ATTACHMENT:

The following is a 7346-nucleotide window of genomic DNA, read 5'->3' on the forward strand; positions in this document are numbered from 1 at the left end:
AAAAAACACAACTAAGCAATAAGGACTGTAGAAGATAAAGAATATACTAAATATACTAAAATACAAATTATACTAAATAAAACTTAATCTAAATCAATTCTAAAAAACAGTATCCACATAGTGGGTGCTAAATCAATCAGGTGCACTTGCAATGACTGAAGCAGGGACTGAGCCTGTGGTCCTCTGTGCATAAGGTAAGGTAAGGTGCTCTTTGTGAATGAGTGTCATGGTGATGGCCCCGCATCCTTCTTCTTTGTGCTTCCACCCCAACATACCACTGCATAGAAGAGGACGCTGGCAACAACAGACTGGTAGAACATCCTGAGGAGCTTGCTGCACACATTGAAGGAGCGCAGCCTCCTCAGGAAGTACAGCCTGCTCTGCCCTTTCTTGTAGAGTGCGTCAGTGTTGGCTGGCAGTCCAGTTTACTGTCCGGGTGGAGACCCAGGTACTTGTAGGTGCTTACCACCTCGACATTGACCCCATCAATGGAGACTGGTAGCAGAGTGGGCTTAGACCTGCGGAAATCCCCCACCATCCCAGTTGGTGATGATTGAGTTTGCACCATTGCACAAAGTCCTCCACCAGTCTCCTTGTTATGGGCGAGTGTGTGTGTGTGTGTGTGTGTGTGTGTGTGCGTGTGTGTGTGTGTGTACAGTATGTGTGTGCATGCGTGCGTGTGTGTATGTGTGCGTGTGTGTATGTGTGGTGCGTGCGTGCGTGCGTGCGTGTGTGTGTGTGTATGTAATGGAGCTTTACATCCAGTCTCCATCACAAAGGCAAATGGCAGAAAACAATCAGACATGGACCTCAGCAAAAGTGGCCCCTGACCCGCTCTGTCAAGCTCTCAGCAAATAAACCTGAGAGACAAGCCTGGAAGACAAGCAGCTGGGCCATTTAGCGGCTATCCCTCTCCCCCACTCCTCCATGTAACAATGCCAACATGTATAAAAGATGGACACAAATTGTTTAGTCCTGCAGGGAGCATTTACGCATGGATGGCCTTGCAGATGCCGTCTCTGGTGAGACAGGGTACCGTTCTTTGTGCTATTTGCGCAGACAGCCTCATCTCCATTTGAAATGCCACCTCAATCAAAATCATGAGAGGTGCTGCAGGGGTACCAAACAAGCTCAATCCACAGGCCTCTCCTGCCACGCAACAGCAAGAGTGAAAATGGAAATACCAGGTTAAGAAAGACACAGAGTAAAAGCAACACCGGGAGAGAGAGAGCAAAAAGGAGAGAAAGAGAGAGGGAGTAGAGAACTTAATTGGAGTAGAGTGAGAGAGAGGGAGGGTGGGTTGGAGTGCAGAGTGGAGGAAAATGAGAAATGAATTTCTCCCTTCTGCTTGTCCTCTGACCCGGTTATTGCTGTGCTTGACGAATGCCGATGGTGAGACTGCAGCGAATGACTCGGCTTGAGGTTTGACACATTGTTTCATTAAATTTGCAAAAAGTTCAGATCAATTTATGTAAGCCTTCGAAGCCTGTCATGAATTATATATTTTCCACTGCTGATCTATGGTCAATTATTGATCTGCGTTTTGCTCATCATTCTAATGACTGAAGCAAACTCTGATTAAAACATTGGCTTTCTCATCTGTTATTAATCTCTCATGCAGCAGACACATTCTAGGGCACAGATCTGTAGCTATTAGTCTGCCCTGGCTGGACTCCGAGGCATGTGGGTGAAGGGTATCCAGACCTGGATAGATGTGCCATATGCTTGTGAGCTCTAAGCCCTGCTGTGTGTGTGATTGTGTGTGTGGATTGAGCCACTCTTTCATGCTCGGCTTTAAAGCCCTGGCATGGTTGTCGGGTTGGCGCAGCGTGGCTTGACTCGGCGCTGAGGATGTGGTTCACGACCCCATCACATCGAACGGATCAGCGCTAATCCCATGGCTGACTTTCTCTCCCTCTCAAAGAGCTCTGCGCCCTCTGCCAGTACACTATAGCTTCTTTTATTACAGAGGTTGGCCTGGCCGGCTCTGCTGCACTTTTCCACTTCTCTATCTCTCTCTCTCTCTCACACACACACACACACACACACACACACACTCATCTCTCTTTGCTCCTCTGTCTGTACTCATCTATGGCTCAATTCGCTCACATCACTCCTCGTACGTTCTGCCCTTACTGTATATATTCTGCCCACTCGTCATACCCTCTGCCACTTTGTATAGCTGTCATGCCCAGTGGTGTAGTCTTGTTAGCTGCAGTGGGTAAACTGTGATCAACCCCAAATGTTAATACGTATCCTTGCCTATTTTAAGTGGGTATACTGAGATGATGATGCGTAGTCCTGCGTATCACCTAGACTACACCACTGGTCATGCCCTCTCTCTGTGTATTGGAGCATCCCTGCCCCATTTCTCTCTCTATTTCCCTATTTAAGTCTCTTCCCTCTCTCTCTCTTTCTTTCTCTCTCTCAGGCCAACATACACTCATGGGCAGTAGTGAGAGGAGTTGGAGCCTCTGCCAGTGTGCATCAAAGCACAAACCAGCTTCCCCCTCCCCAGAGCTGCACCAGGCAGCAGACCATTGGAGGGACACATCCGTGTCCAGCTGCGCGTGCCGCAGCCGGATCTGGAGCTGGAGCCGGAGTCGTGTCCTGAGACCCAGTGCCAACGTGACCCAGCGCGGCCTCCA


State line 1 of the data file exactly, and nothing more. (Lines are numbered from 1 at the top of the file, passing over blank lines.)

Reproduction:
The following is a 7346-nucleotide window of genomic DNA, read 5'->3' on the forward strand; positions in this document are numbered from 1 at the left end: